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dc.contributor.authorElliott, Jeremy
dc.date.accessioned2016-05-05T04:30:12Z
dc.date.available2016-05-05T04:30:12Z
dc.date.issued2015-12
dc.identifier.otherelliott_jeremy_201512_phd
dc.identifier.urihttp://purl.galileo.usg.edu/uga_etd/elliott_jeremy_201512_phd
dc.identifier.urihttp://hdl.handle.net/10724/35235
dc.description.abstractElite sport coaches are often compared to corporate executives in how they lead a team. Research on successful coaching has focused on task-oriented behaviors (planning, scheduling), relations-oriented behaviors (attitude, relationship building), and external leadership (communication, networking). Not surprisingly, these are also the foci of research on successful business leaders. One trait of effective leadership in business not explored in coaching is change-oriented behaviors, or “adaptability” (Pulakos, Arad, Donovan, & Plamondon, 2000). Adaptable leaders seek new ways to solve problems, master new skills, embrace new challenges, and thrive in volatile contexts such as coaching. Therefore, the purpose of this study was to analyze the exceptional adaptability of collegiate sport coaches. This study employed instrumental and collective case study to gain an insider’s view through various sources of information. Collegiate coaches (N=11) exhibiting exceptionally adaptable traits were interviewed. Criteria for participation included a winning record at more than one institution and two of the following accomplishments: (a) recognition as coach of the year, (b) multiple conference or national championships, and (c) induction into the Hall of Fame. Interviews were transcribed verbatim and analyzed inductively. Three themes emerged from the data that helped explain these coaches exceptional adaptability. These coaches: (a) possessed a non-sport related knowledge base, (b) had formative encounters related to their profession, and (c) found it essential to work like a corporate executive. While exceptionally adaptable coaches do have a firm knowledge of their sport, they also possess different types of knowledge which aid them in facilitating their plan. Additionally, these coaches have experiences throughout their lives, not just their coaching careers, from which they are able to draw to implement their approaches to coaching. Finally, exceptionally adaptable coaches conduct themselves as corporate executives by surrounding themselves with the best possible personnel and being transparent with their plan. Exceptionally adaptable coaches utilize specific knowledge, experience, and behaviors allowing them to succeed across a variety of contexts. It is these examples which set them apart from an average coach at the collegiate level.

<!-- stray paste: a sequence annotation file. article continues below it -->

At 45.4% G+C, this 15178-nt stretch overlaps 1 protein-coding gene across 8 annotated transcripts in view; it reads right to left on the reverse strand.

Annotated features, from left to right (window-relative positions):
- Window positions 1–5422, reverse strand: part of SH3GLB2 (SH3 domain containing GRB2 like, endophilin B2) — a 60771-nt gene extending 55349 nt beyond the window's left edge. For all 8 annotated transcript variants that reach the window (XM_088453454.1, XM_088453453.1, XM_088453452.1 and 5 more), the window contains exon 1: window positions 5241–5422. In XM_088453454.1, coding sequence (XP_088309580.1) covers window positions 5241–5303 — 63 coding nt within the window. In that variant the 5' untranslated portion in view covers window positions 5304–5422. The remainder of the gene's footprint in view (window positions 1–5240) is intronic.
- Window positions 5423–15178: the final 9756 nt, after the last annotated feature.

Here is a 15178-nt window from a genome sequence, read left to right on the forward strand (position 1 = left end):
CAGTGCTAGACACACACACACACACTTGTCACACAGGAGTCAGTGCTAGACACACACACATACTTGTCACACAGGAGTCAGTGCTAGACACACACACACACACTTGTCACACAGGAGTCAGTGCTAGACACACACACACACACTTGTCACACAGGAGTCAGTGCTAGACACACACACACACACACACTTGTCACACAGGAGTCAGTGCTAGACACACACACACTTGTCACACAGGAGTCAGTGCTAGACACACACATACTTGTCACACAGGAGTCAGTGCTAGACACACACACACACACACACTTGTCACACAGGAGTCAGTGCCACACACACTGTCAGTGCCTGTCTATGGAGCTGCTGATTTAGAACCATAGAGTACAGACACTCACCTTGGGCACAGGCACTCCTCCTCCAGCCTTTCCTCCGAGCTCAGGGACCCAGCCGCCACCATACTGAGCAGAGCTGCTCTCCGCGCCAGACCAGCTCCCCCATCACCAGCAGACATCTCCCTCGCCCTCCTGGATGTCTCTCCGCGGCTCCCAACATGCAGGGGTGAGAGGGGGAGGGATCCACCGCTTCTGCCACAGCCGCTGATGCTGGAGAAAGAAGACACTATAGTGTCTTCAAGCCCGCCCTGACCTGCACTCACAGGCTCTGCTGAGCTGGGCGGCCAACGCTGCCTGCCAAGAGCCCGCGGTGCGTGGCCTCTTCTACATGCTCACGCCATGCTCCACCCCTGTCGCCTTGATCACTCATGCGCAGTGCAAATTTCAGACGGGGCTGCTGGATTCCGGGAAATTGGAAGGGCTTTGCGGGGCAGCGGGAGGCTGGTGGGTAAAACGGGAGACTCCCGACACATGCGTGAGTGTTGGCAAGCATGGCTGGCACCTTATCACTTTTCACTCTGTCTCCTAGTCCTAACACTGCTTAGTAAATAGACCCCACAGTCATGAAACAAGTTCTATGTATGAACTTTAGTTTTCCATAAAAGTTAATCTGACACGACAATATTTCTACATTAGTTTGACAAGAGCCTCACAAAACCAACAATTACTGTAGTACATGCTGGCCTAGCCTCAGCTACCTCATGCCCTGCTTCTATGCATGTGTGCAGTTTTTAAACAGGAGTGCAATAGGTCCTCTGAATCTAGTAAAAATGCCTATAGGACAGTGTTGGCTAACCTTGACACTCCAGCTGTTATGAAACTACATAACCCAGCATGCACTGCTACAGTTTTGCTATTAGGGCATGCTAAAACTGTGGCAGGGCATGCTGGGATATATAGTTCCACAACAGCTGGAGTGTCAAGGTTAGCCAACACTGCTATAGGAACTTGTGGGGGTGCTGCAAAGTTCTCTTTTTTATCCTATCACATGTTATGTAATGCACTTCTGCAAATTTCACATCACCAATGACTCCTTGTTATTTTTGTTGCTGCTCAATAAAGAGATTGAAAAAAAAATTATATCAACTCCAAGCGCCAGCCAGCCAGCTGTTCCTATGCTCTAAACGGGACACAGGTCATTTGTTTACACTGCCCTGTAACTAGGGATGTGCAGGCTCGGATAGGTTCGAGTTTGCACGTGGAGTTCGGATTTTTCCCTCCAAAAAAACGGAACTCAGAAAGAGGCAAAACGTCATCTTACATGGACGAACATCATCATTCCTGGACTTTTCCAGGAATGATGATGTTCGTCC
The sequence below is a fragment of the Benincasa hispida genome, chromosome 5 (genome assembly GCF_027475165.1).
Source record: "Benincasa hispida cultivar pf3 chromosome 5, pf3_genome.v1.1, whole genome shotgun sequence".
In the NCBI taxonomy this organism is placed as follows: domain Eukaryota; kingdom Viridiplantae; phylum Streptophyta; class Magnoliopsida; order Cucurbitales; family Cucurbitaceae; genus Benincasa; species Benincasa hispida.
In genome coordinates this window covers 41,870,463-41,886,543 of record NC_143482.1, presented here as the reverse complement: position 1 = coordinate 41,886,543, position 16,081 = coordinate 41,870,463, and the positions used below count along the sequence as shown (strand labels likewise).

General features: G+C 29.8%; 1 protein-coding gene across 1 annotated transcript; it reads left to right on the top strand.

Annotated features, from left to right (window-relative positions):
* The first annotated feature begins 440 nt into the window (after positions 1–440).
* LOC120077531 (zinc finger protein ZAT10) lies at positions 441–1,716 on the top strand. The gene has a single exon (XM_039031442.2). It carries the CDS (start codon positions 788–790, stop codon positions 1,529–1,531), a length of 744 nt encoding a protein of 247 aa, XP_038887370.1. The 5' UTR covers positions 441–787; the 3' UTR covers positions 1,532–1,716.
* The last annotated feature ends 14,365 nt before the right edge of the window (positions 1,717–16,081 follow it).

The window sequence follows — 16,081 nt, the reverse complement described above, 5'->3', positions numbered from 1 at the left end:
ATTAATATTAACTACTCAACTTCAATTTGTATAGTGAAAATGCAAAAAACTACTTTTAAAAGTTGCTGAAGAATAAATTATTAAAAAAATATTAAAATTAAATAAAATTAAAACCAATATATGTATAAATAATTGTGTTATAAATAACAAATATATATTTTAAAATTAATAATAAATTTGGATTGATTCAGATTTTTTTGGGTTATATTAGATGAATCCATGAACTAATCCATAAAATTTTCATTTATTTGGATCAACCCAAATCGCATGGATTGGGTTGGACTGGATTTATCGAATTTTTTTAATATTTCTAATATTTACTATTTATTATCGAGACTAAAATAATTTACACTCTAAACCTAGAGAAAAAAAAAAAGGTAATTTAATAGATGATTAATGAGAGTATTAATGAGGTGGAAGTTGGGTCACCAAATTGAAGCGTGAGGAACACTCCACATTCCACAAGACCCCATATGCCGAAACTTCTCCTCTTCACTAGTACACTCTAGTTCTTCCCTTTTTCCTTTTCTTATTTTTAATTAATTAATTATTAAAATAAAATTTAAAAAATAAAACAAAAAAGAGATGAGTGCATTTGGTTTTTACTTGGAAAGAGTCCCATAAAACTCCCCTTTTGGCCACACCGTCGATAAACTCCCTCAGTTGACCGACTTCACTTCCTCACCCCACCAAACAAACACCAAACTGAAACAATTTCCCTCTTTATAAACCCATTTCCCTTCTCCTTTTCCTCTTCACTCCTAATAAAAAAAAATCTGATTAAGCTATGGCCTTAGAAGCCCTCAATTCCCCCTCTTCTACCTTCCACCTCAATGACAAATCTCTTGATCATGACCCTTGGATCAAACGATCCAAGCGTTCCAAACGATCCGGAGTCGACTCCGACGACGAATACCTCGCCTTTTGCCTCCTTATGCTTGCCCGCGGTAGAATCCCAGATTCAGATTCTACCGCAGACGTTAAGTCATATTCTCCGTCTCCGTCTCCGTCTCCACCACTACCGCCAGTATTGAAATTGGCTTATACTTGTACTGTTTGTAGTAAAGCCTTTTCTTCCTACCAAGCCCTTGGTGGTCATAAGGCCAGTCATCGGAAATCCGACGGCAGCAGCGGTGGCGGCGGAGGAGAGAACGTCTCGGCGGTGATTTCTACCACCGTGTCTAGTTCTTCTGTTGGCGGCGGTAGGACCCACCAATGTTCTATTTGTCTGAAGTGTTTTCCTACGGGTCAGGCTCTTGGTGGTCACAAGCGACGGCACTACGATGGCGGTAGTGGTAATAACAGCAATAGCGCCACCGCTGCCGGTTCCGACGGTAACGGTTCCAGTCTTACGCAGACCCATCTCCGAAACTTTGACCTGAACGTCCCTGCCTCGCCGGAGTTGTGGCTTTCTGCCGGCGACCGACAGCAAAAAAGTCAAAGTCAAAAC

dc.languageeng
dc.publisheruga
dc.rightspublic
dc.subjectadaptability
dc.subjectcoaching
dc.subjectcoach behavior
dc.subjectcoach expertise
dc.titleExceptional adaptability in collegiate coaching
dc.typeDissertation
dc.description.degreePhD
dc.description.departmentKinesiology
dc.description.majorKinesiology
dc.description.advisorBryan McCullick
dc.description.committeeBryan McCullick
dc.description.committeePaul Schempp
dc.description.committeeKathy Roulston


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